Which balloon launch the fan depicts is unclear. The first free ascent of an unmanned hydrogen-filled balloon happened on 27th August, 1783. That launch was followed in September by a hot air balloon that carried no humans, but did carry a duck, sheep, and rooster. Then there was the launch of the first human-manned untethered flight on 15 October 1783 manned by the scientist Jean-François Pilâtre de Rozier.
Fans were often given as gifts to mark special occasions or events. For instance, if a woman became betrothed or married, she might receive a fan in celebration. Fans with wedding themes were often given to brides-to-be by their future husbands or brides gave them to their attendants. In addition, Hymen, the god of marriage, often appeared on eighteenth century wedding fans.
Fans also celebrated births. For instance, there were plenty of fans created related to the children of Louis XVI and Marie Antoinette with one fan honoring the new dauphin. It included verses titled, “Chanson sur la Naissance du Dauphin. Air, de la Pantoufle.”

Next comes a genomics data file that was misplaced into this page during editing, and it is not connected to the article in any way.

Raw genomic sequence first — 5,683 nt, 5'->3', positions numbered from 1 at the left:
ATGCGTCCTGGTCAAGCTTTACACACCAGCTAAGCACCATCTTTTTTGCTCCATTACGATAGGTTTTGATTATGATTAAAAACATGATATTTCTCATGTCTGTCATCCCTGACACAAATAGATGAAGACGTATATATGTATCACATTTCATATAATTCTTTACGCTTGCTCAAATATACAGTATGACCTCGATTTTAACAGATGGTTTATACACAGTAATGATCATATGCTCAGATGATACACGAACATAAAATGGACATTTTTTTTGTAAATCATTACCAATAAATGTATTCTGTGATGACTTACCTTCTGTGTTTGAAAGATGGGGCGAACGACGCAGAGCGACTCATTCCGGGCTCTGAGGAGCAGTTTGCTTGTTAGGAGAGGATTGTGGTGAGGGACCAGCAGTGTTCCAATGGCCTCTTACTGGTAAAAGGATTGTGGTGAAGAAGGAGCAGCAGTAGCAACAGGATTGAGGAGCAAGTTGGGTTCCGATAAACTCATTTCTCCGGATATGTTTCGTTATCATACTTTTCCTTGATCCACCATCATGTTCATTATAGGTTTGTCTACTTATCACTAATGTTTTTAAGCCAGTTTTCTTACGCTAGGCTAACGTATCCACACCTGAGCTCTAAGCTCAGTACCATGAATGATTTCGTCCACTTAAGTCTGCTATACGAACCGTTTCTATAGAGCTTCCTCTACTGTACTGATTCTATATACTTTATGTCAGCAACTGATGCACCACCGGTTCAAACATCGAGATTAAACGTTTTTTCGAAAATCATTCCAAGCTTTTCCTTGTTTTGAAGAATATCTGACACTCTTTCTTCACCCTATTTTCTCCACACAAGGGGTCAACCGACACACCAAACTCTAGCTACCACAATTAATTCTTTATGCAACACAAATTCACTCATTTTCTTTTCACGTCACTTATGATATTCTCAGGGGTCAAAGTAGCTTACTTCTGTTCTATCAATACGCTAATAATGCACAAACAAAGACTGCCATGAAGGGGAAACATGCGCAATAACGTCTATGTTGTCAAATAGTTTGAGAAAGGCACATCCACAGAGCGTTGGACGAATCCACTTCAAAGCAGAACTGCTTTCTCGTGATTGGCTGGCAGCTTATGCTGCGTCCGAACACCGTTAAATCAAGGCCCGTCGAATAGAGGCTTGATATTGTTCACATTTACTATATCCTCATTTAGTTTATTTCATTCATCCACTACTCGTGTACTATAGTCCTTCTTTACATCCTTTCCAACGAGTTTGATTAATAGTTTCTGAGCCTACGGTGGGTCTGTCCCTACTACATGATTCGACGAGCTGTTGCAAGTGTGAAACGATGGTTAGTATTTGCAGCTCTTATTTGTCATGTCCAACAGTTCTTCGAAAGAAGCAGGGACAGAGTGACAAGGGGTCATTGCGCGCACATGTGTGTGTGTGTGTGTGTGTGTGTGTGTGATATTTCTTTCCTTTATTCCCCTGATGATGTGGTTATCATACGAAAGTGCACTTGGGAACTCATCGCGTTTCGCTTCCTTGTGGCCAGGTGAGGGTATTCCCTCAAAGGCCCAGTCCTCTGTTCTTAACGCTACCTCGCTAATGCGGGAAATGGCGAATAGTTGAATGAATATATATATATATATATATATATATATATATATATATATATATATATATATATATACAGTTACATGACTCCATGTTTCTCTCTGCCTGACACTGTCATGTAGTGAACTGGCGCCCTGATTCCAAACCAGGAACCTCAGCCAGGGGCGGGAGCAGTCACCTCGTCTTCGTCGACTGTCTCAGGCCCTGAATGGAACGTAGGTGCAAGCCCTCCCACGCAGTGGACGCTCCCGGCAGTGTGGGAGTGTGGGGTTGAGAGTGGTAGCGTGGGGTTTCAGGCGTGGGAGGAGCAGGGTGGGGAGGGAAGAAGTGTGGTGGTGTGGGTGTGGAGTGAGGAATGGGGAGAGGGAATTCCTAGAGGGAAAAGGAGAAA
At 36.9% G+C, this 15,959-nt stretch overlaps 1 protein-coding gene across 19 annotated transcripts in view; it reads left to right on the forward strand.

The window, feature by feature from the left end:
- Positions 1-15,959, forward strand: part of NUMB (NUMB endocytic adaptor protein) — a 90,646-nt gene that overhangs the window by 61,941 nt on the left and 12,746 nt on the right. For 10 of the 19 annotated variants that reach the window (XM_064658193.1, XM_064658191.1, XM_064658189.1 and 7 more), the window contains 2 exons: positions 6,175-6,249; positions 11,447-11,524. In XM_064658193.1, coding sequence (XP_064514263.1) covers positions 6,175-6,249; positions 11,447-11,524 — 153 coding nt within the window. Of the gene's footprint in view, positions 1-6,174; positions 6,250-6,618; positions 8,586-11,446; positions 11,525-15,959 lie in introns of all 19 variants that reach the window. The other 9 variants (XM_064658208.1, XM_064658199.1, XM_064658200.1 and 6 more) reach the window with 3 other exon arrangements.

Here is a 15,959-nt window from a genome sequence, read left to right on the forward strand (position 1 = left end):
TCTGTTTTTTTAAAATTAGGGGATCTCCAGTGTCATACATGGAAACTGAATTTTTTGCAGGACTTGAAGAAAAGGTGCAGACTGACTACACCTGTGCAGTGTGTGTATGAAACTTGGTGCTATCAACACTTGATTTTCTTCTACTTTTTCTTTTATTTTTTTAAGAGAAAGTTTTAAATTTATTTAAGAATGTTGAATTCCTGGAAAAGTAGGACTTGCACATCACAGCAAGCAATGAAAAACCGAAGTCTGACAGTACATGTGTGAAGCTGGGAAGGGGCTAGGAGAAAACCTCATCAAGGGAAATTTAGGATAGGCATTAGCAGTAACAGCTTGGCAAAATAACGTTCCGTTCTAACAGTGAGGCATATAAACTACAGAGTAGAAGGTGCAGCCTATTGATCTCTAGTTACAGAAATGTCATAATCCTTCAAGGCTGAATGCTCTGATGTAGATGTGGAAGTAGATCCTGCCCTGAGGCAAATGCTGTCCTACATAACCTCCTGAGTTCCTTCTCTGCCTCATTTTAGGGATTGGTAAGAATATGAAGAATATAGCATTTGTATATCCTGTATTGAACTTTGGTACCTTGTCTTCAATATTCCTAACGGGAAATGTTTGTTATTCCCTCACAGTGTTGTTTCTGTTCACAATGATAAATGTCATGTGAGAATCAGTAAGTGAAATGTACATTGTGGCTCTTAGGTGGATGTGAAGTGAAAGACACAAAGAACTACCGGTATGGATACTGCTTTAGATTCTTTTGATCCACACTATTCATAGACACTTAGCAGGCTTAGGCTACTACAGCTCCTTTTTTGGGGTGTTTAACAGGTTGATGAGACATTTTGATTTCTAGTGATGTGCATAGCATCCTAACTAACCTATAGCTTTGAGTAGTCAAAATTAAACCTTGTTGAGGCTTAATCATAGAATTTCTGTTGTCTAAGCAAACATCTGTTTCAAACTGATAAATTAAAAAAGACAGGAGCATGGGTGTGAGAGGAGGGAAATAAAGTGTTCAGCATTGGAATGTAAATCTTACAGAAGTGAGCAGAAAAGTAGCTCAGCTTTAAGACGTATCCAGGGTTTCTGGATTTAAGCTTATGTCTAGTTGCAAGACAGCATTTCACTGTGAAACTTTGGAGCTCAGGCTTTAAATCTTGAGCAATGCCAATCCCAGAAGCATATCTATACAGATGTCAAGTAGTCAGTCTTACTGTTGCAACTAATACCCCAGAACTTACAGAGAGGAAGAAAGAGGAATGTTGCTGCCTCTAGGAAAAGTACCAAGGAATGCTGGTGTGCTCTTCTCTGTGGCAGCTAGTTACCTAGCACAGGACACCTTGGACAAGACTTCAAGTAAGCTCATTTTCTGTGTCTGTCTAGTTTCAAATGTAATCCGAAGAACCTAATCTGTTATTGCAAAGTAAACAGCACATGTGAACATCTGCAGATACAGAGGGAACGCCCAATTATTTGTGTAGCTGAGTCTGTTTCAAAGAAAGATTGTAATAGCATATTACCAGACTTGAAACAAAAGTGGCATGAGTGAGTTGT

Death was another subject that could be easily observed on fans. In fact, there were special fans designed for mourning. These fans matched the different outfits worn by women to accommodate the varying degrees of mourning in the eighteenth century. However, mourning fans were not always serious as indicated by one from 1751 that included a rather humorous look at death:
“Here lies Fred, who was alive and is dead; Had it been his father, I had much rather; Had it been his brother, still better than another; Had it been his sister, no one would have missed her; Had it been the whole generation, Still better for the nation; But since ‘tis only Fred, who was alive and is dead, There’s no more to be said.”
Fans were also used for flirting and there have been comments about fans being used for flirting and courtship in the 1700s. One mention was printed in the Spectator on 27 June 1711, when Joseph Addison mockingly satirized them: